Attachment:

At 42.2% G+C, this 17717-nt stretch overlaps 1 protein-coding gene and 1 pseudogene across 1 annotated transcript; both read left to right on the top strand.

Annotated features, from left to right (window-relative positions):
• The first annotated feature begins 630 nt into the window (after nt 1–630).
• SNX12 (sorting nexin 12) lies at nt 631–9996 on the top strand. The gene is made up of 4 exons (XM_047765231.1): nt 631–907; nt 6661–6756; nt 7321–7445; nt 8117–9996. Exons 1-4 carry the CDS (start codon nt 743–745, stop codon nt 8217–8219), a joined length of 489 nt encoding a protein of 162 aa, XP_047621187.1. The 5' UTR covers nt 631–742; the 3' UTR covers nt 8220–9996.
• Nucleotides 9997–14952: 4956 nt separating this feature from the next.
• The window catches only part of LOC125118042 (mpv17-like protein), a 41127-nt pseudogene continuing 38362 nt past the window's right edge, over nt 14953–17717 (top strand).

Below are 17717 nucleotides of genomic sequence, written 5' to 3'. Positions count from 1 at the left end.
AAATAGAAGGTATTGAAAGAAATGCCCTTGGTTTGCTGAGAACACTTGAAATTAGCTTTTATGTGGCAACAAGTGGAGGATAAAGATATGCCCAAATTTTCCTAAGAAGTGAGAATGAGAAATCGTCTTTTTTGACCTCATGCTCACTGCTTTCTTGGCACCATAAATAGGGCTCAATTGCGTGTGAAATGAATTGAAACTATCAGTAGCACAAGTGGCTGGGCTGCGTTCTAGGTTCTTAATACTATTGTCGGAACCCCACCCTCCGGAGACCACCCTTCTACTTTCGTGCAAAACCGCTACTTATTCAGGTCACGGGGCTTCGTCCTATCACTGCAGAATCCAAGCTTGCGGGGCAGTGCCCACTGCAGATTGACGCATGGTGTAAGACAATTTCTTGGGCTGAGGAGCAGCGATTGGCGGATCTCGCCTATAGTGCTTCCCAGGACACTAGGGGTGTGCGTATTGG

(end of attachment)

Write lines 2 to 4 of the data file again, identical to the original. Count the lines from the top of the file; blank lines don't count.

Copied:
Annotated features, from left to right (window-relative positions):
• The first annotated feature begins 630 nt into the window (after nt 1–630).
• SNX12 (sorting nexin 12) lies at nt 631–9996 on the top strand. The gene is made up of 4 exons (XM_047765231.1): nt 631–907; nt 6661–6756; nt 7321–7445; nt 8117–9996. Exons 1-4 carry the CDS (start codon nt 743–745, stop codon nt 8217–8219), a joined length of 489 nt encoding a protein of 162 aa, XP_047621187.1. The 5' UTR covers nt 631–742; the 3' UTR covers nt 8220–9996.